Surrounding the command center a wall stood sentinel—clay-filled barriers seven feet tall, topped with serpentine coils of concertina wire, looping, glinting, and sharpening in the sun. From the clay sprouted a grass long ago dried and crisp; it rustled when the cold wind blew. In the dead grass and the clawed tendrils of wire lived a dove—her nest protected by our defenses. Every morning, she rose as I departed and perched in silhouette between the coils—looking forward, backward with her keen sideways eyes—looking for danger.


            Seven thousand years before Christ, Neolithic peoples navigated the mountain passes through Afghanistan and into the Indus valley carrying basketsful of a vibrant blue stone flecked and mottled golden pyrite—fool’s gold. They carried it to Iran and Pakistan, they carried it into the Caucasus Mountains. For centuries they carried hordes of this blue rock into the ancient Sumerian city of Ur, across the Mediterranean where it found its way into Egypt and became the eyebrows of Tutankhamen’s sarcophagus. Lapis artifacts have been discovered throughout Mesopotamia where it found its way into the literature of the Bible and the Epic of Gilgamesh. Cleopatra pulverized the stone and made eyeshadow.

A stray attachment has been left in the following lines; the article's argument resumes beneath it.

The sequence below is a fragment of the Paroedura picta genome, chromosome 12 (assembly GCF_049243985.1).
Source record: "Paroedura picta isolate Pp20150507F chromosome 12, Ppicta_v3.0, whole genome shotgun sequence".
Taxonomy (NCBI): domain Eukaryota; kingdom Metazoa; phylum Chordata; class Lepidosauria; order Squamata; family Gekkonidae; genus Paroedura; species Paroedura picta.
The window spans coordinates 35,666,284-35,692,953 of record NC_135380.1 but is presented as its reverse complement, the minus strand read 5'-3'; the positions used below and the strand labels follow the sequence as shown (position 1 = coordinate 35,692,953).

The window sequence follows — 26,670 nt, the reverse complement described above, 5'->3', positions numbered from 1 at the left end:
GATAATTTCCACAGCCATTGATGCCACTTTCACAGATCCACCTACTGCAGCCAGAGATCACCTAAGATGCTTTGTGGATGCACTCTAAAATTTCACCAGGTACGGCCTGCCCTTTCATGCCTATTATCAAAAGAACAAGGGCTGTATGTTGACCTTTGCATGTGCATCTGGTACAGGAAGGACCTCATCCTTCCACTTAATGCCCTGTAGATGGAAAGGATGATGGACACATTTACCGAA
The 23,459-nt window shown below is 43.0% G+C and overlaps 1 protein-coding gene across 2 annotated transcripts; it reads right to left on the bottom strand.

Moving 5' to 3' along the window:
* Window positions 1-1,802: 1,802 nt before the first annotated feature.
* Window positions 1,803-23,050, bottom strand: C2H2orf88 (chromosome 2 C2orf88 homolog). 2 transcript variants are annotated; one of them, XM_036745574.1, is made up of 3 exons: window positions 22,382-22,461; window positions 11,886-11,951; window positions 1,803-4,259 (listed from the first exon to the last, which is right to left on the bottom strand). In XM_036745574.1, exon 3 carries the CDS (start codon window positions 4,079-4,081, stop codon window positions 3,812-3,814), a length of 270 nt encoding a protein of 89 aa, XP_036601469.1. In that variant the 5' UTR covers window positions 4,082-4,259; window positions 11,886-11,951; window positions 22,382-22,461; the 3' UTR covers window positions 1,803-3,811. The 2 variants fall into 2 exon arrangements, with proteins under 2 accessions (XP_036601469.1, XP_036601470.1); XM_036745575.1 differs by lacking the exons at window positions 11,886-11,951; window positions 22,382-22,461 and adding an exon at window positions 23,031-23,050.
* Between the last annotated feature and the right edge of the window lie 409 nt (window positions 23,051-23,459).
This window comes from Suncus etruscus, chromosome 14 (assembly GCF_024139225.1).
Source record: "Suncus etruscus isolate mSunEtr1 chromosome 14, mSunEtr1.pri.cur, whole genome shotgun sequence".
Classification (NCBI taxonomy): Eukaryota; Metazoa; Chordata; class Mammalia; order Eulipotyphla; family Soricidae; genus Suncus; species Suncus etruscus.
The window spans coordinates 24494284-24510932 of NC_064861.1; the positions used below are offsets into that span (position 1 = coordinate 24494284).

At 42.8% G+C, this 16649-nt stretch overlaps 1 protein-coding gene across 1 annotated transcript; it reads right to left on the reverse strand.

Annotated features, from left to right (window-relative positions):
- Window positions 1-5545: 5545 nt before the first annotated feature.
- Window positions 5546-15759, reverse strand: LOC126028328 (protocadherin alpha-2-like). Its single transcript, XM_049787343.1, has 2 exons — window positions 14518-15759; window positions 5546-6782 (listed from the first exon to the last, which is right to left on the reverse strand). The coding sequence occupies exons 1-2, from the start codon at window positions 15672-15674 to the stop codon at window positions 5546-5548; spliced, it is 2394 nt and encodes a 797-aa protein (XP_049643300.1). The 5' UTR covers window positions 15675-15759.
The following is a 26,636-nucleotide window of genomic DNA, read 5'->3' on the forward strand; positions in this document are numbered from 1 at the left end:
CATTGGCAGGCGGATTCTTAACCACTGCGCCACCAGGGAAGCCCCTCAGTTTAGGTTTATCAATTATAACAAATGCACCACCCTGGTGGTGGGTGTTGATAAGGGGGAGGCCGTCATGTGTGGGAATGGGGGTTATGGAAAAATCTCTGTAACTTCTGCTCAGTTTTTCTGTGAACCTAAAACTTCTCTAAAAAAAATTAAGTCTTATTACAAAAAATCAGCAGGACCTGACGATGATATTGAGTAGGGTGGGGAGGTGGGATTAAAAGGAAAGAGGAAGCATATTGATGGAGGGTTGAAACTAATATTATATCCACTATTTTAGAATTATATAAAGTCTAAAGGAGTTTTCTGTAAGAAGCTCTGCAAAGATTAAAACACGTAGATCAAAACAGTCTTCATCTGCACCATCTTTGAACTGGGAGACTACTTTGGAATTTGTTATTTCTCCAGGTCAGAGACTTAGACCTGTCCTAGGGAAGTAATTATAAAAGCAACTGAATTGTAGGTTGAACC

Lapis is a metamorphic rock. It changes. Once, its parent compounds touched the crucible of Earth’s inner core, magma bubbled through the mantel, heated the cool rock of the crust, and then receded—leaving behind a hot puddle of brilliant blue polluted with inclusions that somehow made it more beautiful. Again, millions of years later, the people of the Sar-i-Sang province dug it from its earthly vein and showed it to the world. It changed the people who mined it, who carried it, who traded it to kings, artists, and neighbors. The people changed Lapis again—working it into forms of beauty and utility—amulets, beads, dagger handles, and coffins.

            In the 14th and 15th centuries, Italians moved literal boatloads of the stone into the hands of Renaissance painters who ground it into the most prized pigment of the period—taking its name from its origin, “from across the sea”—ultramarine. The vibrant blues that adorned the eyelids of Cleopatra became reserved for the robes of the Virgin Mary.

            Lapis changes. Men into shades. Wives into widows. Children to orphans. Blood into money.